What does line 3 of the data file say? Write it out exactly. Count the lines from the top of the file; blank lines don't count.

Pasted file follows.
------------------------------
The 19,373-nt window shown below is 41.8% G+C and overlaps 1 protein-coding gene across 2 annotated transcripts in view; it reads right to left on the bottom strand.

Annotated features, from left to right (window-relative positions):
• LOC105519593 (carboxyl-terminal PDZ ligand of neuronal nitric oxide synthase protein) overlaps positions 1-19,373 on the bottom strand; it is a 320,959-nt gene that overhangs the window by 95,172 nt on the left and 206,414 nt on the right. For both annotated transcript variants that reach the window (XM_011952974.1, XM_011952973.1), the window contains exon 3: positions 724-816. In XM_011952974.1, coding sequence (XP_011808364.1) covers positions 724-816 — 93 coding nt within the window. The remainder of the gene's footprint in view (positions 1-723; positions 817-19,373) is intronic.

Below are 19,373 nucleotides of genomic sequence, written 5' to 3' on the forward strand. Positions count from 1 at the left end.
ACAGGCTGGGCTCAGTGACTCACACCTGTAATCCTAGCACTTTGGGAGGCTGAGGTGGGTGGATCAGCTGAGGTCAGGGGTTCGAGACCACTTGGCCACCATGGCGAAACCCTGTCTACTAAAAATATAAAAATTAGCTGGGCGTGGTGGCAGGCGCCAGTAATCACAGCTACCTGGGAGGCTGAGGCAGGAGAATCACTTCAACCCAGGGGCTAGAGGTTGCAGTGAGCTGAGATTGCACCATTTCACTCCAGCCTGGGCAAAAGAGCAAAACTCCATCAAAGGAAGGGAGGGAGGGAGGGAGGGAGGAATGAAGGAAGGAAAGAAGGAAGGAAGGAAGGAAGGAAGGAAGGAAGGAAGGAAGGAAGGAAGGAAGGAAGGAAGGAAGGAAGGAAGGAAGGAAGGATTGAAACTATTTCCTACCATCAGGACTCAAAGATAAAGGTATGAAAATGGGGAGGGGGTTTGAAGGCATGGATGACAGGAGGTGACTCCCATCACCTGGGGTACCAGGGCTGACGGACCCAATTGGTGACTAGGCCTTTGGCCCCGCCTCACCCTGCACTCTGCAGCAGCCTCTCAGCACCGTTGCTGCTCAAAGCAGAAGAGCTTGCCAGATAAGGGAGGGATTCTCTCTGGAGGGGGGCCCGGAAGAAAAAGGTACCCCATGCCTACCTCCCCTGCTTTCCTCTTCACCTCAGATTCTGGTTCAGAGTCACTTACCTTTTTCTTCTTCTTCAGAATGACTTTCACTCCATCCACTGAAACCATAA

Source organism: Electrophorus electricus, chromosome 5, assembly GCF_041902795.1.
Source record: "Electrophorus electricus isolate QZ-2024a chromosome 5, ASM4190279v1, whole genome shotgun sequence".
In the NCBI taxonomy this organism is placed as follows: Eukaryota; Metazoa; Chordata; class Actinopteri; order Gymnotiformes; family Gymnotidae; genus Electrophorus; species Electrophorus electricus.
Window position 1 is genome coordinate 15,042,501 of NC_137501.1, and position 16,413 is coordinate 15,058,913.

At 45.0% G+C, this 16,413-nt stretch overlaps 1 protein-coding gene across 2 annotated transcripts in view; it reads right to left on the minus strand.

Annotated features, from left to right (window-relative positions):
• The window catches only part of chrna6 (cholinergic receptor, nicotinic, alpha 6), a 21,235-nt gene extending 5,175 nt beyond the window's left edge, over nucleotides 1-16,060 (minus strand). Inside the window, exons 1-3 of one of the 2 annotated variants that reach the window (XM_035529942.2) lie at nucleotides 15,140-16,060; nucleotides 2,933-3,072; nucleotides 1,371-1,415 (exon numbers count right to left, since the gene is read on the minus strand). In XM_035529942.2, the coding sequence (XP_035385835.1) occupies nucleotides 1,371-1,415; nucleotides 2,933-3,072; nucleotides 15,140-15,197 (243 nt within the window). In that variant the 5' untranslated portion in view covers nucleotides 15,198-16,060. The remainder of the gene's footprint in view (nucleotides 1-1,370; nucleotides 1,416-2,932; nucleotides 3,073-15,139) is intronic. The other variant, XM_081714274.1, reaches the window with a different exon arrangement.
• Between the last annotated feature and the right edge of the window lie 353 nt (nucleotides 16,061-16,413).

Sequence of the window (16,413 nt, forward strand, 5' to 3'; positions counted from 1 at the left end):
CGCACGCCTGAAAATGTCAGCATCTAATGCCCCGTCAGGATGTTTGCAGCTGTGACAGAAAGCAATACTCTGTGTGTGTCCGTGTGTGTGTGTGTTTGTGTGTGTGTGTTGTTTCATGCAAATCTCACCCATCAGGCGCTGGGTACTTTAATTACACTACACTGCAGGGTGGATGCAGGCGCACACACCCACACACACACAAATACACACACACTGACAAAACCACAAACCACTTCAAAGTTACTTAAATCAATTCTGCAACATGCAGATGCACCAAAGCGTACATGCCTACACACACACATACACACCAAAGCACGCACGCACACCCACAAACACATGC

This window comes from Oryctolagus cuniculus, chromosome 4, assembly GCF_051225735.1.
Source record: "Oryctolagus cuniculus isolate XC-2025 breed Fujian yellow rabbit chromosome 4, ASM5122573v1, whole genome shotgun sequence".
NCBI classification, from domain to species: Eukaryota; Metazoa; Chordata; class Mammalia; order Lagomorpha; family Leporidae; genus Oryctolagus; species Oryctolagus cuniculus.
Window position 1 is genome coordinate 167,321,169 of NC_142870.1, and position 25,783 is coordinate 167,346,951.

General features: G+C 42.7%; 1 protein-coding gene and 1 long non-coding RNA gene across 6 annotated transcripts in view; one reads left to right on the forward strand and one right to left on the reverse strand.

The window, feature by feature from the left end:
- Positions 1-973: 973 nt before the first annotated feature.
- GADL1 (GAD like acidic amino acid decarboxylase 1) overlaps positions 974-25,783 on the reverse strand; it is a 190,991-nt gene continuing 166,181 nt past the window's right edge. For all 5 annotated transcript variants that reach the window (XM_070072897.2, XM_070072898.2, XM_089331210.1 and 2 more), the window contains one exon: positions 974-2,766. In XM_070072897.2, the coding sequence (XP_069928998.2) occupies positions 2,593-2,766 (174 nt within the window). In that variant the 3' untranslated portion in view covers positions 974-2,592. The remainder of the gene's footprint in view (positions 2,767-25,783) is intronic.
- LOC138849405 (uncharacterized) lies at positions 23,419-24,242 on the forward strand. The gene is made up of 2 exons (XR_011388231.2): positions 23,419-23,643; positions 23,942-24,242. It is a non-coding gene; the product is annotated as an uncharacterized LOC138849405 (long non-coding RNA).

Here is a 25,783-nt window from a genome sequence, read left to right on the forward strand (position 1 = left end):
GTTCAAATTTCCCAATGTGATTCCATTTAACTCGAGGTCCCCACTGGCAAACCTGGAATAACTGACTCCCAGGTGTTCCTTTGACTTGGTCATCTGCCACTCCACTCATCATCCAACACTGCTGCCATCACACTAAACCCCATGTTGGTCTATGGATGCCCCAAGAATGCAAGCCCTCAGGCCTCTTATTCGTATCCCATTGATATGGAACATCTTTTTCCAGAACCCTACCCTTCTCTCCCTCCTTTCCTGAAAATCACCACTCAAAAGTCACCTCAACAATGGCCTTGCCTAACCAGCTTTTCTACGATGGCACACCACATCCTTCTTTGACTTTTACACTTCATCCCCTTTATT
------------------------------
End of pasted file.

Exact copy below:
• LOC105519593 (carboxyl-terminal PDZ ligand of neuronal nitric oxide synthase protein) overlaps positions 1-19,373 on the bottom strand; it is a 320,959-nt gene that overhangs the window by 95,172 nt on the left and 206,414 nt on the right. For both annotated transcript variants that reach the window (XM_011952974.1, XM_011952973.1), the window contains exon 3: positions 724-816. In XM_011952974.1, coding sequence (XP_011808364.1) covers positions 724-816 — 93 coding nt within the window. The remainder of the gene's footprint in view (positions 1-723; positions 817-19,373) is intronic.